But Justice Alito’s concurrence raises even more thorny questions. His opinion essentially agrees with the DC Circuit’s sweeping view of privacy rights in the public sphere, expressing significant concern over “the emergence of many new devices that permit the monitoring of a person’s movements.” In addition to the GPS tracker at issue in the case, Justice Alito also points to GPS trackers in smart phones and other wireless devices – asserting that the surveillance capabilities that these devices permit will no doubt need to shape the law’s concept of what a reasonable expectation of privacy should be, even with regard to movements in the public sphere.

Thus, Justice Alito would have rejected the government’s case on much the same grounds as those asserted by the DC Circuit – namely that, at some point and in some cases, persistent surveillance by GPS tracking requires a warrant. Justice Alito, however, provides no guidance as to where to draw the line between what degree of technological surveillance would require a warrant, and which would not. He also adds the additional curveball that there may be cases involving “extraordinary offenses” where prolonged warrantless GPS monitoring may be permissible. So, in a shoplifting case, a month of warrantless GPS tracking would be unconstitutional, but in a terrorism case, it might be permissible? Unclear. What about an intelligence operation aimed at preventing a terrorist attack? Would this be treated differently than, say, the GPS tracking in the Jones case? Unclear.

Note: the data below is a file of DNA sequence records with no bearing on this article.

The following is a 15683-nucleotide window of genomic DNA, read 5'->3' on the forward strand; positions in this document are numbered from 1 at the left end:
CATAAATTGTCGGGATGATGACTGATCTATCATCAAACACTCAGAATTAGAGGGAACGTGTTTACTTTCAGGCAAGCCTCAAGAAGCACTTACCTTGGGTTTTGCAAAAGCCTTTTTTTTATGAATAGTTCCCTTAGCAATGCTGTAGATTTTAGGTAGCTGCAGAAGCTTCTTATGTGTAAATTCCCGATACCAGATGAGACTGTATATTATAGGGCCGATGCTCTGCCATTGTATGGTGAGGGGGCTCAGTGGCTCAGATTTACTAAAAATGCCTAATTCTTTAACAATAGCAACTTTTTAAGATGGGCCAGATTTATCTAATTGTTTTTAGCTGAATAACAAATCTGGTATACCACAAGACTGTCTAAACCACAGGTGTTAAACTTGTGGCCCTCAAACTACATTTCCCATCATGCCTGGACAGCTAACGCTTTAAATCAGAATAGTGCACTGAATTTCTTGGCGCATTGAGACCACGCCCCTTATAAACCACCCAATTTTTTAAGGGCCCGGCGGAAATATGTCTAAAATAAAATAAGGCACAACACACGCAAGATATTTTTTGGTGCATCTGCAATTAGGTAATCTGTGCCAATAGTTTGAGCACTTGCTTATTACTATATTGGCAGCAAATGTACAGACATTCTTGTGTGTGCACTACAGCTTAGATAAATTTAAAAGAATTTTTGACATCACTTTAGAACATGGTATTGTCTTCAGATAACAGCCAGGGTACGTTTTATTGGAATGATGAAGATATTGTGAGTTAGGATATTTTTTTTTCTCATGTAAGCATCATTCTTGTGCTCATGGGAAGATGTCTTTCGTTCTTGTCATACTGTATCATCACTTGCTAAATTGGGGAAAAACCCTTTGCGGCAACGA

Justice Sotomayor’s solo concurrence provides perhaps the most clarity – although it is the most extreme. She agrees with Justice Scalia’s main opinion that the installation of the GPS tracker on the private vehicle itself constituted a “search,” but she also would go further than Justice Alito, asserting that conceivably any GPS monitoring (even short term) might tread upon reasonable privacy interests, and therefore require a warrant.